The Jena situation is pretty horrifying, a good summary of which you can get on Wikipedia. The short story is that there was a "white only tree" on the town's high school grounds, a black kid sat under it, the next day three nooses were hanging from it, the white perpetrators were not expelled because the superintendent and school board didn't think anything really terrible had occurred since it was "an innocent prank," a peaceful sit-in under the white tree was broken up by police, racial tensions rose, a white kid got beaten up by some black kids, those 6 black kids were charged with second degree attempted murder (one kid was charged with "assault with a deadly weapon," that weapon being HIS SHOES), even though the white kid was treated at a hospital and released within a couple of hours. There's a lot more, but that's the ugly gist of it.
I take issue with Jackson's comment for two primary reasons. One, to suggest that a presidential candidate who does not suspend his campaign and rush to Louisiana to register voters and protest must be apathetic about racism is simply ludicrous. After all, if Obama started doing that, what would Jesse Jackson do? Isn't this Jesse's raison d'etre? I think Obama has made his thoughts on Jena--and more importantly--the ongoing issues it represents crystal clear:
“When nooses are being hung in high schools in the 21st century, it’s a tragedy. It shows that we still have a lot of work to do as a nation to heal our racial tensions. This isn’t just Jena’s problem; it’s America’s problem.” “There are a number of signs that the system is not working in this case. It’s a problem when criminal charges are brought against some students for fighting, but not others. It’s a problem when a public defender doesn’t call any witnesses. And it’s a problem when a prosecutor decides to try teenagers as adults for a school fight, a charge that could leave them in jail for the majority of their lives. That is why I join my colleagues in the Congressional Black Caucus in calling on the judge to consider all the relevant factors and calling on the District Attorney to drop the excessive charges brought in this case. And I, along with other members of the CBC, will continue to monitor this case closely.”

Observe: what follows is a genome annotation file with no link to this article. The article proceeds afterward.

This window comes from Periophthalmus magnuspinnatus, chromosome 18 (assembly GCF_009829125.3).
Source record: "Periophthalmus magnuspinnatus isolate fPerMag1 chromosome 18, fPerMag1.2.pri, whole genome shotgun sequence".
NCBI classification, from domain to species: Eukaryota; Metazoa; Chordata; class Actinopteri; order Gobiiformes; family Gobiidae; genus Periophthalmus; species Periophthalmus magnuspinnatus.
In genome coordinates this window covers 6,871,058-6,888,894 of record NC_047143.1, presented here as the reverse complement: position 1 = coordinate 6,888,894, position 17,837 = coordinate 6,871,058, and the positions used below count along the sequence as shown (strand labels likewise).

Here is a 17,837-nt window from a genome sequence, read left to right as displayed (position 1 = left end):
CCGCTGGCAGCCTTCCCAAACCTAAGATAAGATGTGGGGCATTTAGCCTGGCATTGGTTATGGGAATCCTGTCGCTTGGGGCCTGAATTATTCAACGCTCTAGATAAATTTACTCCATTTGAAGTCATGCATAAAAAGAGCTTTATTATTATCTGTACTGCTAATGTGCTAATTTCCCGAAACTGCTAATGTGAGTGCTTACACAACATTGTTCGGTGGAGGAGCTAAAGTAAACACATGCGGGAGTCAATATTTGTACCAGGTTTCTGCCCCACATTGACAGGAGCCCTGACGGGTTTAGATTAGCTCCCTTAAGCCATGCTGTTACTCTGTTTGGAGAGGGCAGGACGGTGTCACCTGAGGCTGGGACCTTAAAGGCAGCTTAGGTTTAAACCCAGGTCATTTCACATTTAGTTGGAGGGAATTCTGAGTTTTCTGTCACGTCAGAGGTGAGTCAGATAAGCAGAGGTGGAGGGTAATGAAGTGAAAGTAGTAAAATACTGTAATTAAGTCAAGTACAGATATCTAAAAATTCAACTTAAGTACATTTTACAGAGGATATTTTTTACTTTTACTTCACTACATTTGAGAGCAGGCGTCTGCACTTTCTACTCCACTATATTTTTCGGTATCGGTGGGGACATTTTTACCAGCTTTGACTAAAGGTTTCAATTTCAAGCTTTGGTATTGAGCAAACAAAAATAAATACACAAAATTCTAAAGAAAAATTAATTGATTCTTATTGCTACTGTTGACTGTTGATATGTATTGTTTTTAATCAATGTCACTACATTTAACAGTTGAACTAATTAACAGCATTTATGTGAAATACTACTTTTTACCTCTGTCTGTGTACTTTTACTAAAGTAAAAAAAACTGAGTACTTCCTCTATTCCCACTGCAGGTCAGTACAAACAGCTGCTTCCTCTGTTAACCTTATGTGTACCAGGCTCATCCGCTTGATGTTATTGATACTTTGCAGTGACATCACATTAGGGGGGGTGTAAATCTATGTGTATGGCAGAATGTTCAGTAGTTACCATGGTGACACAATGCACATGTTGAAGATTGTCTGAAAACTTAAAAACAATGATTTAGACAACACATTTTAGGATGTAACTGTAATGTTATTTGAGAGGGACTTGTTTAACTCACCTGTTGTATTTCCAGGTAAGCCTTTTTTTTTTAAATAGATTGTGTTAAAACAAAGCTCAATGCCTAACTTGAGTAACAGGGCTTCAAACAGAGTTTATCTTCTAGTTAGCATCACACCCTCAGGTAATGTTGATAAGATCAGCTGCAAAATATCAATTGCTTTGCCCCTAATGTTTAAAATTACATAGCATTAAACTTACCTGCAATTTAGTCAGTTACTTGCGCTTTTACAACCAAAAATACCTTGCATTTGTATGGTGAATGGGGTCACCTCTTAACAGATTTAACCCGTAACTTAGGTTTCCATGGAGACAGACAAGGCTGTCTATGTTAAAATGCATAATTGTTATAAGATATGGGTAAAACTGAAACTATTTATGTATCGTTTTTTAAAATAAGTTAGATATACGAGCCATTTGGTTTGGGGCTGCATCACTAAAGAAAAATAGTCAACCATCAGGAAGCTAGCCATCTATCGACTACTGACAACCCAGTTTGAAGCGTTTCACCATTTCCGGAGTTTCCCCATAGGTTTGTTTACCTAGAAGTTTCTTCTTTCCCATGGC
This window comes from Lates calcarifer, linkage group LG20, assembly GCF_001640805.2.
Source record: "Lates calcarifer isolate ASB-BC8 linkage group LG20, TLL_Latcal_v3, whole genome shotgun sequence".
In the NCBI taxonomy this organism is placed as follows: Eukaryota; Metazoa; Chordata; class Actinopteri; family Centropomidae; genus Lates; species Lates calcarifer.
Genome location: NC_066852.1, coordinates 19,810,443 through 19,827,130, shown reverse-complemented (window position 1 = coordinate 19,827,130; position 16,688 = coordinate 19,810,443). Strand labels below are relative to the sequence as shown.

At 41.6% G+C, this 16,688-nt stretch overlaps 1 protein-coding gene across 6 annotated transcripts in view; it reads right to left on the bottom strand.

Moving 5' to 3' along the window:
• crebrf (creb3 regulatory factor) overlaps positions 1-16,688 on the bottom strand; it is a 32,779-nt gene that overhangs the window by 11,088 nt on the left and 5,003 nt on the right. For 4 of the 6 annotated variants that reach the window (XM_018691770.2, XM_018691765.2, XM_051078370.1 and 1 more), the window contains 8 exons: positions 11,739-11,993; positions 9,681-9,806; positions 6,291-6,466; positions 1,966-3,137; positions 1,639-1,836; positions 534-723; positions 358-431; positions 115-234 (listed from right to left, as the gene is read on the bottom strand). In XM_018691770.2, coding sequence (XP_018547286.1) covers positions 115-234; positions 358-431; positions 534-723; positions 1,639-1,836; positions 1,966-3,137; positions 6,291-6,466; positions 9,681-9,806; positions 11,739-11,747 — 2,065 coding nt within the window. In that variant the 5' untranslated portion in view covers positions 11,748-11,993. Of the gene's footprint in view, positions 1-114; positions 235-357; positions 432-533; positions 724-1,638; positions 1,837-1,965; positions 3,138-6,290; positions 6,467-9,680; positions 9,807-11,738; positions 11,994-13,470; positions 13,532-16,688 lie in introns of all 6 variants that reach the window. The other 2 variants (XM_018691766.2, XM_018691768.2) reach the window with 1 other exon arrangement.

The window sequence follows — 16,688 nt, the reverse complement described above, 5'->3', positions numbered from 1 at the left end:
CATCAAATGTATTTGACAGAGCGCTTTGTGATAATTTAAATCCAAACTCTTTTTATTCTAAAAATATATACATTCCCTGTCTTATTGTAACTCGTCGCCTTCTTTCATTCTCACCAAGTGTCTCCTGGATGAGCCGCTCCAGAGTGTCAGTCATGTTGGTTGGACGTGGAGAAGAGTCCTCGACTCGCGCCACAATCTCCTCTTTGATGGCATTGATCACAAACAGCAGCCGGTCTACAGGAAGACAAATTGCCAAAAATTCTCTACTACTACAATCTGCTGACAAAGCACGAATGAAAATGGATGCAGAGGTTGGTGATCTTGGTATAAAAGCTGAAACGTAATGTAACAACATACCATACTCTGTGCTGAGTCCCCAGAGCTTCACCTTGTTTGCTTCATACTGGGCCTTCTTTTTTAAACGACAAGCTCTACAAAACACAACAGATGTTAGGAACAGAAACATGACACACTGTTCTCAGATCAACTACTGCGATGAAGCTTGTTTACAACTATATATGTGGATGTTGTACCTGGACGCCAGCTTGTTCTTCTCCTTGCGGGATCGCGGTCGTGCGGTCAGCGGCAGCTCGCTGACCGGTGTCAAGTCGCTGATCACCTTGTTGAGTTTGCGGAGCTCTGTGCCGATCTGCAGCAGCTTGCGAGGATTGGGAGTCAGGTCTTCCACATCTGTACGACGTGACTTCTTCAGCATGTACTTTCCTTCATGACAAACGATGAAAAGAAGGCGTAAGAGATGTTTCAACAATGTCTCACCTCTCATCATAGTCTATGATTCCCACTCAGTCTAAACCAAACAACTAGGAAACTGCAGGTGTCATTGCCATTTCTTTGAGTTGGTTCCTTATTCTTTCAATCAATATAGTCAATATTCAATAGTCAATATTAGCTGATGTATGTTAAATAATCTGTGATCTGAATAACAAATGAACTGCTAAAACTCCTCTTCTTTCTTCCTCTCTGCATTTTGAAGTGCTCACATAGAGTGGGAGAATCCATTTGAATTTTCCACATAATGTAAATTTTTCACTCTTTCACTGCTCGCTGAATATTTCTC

“Going forward, we have to fix our criminal justice system. Whether it’s Jena 6 or Genarlow Wilson, it’s long past time for us to admit that we have more work to do to ensure that our criminal justice system is fair. We must ensure that both victims and defendants can receive equal justice under the law, regardless of race, wealth, or other circumstances.”
Second, to imply that "acting like he's white" means he doesn't care that pre-Jim Crow attitudes still prevail in Louisiana is patently offensive. This case is a travesty of justice. Jena's residents ought to be ashamed that they ever allowed a "white only tree" to exist, even unofficially, among their children. And they ought to further hang their heads in shame that the hanging of nooses was ever for a millisecond considered "an innocent prank." Nooses hanging from trees have meaning to African-Americans. Loaded, frightening, soul-deep meaning. Everyone knows it if they walk for a moment in another person's shoes. The "pranksters" even knew it, which is why they didn't go out and buy balloons or flags for the tree but instead chose rope. No honest person with a shred of human decency can say that nooses hanging from a tree in the American South are meant as anything but a loaded, evil statement. Speaking as a Jew, I can say with total conviction that a swastika spray-painted on your place of worship is "just a prank" only to those who have had the luxury of never feeling the weight of what the symbol represents. Saying that the kids did not understand that weight--and therefore are not guilty of anything--is not a defense. In fact, to my mind, it's a further indictment of the parents and the community who didn't find it important to teach their kids either 7th grade-level American history or basic respect for other human beings.
In this day and age, racism of the kind that occurred in Jena should be considered un-American. Nooses should be considered a kind of domestic terrorism. Towns who blink at it should feel the full weight of the United States Justice Department, as well as the disapprobation of an embarrassed American populace. They should know that their world will come crashing down around them economically and reputationally, visited upon them by Jesse Jackson himself.